ANIMOTS : Animals and Animality in 20th and 21st century French and Francophone Literature

Responsable : Alain Romestaing

A project of Agence Nationale de la Recherche

Coordinator for EA 4400-Sorbonne Nouvelle Paris 3 : Alain Romestaing (Paris Descartes - France)

Research notebook on Hypothè

Seminar 2010-2011 et 2011-2012 L’animal entre sciences et littérature

Seminar 2012-2013 Histoires de bêtes : littérature et animalité dans la littérature de langue française


Created in partnership with the CRAL (“Centres de recherches sur les arts et le langage” : CNRS/EHESS) and Research unit “Écritures de la modernité” (U. of Paris 3/CNRS), and including eight researchers, the Animots project (2010-2014) aims at widening a still vastly unexplored field of research, in the medium or long run, on animals and animality in 20th- and 21st-century French and Francophone Literature. Three members of the research team affiliated with American and British universities will follow theoretical developments in the English-speaking world and assess and help set up international projects in English and in French.

An interdisciplinary seminar, a doctoral research seminar, two one-day conferences, two colloquia, an international convention and ten collaborative publications will set forth the latest reflection on the topic in France, the United States and the United Kingdom.


Historical events, in the 20th and 21st century, have given rise to an intense intellectual energy around the question of the animal : from Darwin’s and Mendel’s huge scientific discoveries to contemporary pandemics, from the mechanization of living beings (including human beings) to massive extinction of certain species or the practice of xenografting, the frontiers of anthropozoology have been either dramatically reinforced or fully challenged. From philosophy to biology, from cognitive sciences to history or political science, to name but a few, the animal has become a fundamental research subject. It has led to new and major configurations in many fields of research : the disappearance of natural history, the development of ecology, ethology and ethics…

In this intellectual chorus, literary discourse and representation are seldom considered by academic criticism whose views on animality are limited to traditional approaches (allegorical analysis, regional studies, limitation to minor genres). However, since the beginning of the 20th century numerous writers have been interested in sharing contemporary social and epistemological reflections. Therefore, it is now crucial to legitimize the research on animality in literary studies and to renew scholarly research by inviting other disciplines into the field.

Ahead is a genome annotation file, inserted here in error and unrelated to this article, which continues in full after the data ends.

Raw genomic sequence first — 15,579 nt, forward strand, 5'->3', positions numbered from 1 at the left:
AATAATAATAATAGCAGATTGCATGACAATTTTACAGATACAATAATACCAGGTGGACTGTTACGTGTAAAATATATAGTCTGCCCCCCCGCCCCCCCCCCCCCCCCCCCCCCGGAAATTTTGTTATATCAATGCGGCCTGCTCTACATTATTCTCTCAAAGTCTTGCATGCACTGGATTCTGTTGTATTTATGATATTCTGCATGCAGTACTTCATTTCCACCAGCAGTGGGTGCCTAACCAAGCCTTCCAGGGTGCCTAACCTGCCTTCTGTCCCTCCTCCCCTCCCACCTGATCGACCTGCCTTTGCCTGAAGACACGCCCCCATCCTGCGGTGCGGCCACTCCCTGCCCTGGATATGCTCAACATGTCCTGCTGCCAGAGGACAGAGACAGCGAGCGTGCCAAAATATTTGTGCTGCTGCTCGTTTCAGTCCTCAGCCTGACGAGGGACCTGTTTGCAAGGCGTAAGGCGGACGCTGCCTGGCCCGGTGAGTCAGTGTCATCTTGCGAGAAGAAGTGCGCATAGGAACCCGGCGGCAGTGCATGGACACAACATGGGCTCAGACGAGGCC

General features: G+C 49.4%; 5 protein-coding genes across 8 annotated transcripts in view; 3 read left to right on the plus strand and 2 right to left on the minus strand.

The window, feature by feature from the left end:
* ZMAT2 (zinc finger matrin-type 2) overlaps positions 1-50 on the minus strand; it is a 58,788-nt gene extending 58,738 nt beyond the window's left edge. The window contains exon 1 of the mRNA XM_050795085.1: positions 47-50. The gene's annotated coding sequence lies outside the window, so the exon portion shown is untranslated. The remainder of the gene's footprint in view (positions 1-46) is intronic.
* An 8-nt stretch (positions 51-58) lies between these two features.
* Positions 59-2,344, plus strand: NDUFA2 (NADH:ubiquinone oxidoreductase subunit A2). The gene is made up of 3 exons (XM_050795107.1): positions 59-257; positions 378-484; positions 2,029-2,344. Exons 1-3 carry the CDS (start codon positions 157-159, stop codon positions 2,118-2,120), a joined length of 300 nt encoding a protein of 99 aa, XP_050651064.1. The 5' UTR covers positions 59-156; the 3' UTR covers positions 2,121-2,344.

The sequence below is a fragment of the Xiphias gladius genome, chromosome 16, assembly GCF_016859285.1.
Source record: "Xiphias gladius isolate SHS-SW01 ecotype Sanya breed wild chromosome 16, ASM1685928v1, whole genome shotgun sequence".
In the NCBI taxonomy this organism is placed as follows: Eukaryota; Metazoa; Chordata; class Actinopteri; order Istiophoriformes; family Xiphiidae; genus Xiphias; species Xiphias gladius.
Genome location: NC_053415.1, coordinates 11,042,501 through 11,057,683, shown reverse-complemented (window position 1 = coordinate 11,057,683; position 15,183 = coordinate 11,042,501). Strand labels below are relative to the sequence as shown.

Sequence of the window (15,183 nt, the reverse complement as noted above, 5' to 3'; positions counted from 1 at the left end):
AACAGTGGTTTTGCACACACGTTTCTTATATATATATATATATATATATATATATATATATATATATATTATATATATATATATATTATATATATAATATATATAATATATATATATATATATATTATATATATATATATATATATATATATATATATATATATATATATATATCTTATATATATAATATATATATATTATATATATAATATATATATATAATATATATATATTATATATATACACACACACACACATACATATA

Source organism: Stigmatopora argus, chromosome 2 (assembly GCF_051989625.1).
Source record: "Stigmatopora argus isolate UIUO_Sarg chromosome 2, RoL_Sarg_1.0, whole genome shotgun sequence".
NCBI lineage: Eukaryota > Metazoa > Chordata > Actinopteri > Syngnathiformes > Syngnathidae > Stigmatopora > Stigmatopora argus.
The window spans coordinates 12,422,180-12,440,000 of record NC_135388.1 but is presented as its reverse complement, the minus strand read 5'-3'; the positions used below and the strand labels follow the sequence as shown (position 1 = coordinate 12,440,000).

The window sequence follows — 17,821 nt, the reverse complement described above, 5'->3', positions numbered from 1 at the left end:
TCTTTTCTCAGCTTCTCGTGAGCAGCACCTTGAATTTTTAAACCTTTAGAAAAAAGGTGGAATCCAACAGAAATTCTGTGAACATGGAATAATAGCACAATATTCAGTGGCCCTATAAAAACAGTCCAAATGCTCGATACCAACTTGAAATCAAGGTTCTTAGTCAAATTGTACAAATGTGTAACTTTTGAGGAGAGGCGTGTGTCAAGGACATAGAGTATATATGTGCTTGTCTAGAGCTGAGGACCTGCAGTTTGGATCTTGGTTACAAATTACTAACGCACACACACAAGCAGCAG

The animal, so “natural” at the phenomenological and existential level, is in fact a flexible and multiple topic of research, one constructed and analyzed by the researchers themselves : inspired by a neologism created by Jacques Derrida, the plural form of the project title aims at marginalizing the reductive character of the singular form, “animal”, which, as such, presupposes the conglomeration of all instances of a world which is, at all events, composed of diversified and unique yet multiple forms. Animots seeks to develop a research that will be done at a critical as well as at a creative level : we will work at precisely defining related concepts such as “beast”, “animal”, “bestiality”, “humanity,” as well as offering a reflection on the pluses and minuses of anthropomorphism. We will analyze which narrative and stylistic strategies may best highlight new modalities that up to now have remained closed to the study of the “human” (von Uexküll), and, at the cognitive level, see if emotions like projection and empathy, often part of the writing process, may offer access to a specific kind of otherness. Through the problematic of animality, we will be able to inscribe texts in their scientific context while simultaneously reconfiguring literary history.

If the animal, of which Moby Dick might be the quintessential paradigm, constitutes the vanishing point of literature (J.-C. Bailly), poetry and fiction, by ways of figures and figuration, nevertheless speak of and for the animal (G. Deleuze), and thus convey a specific knowledge of the living that goes beyond the mere representation of its forms.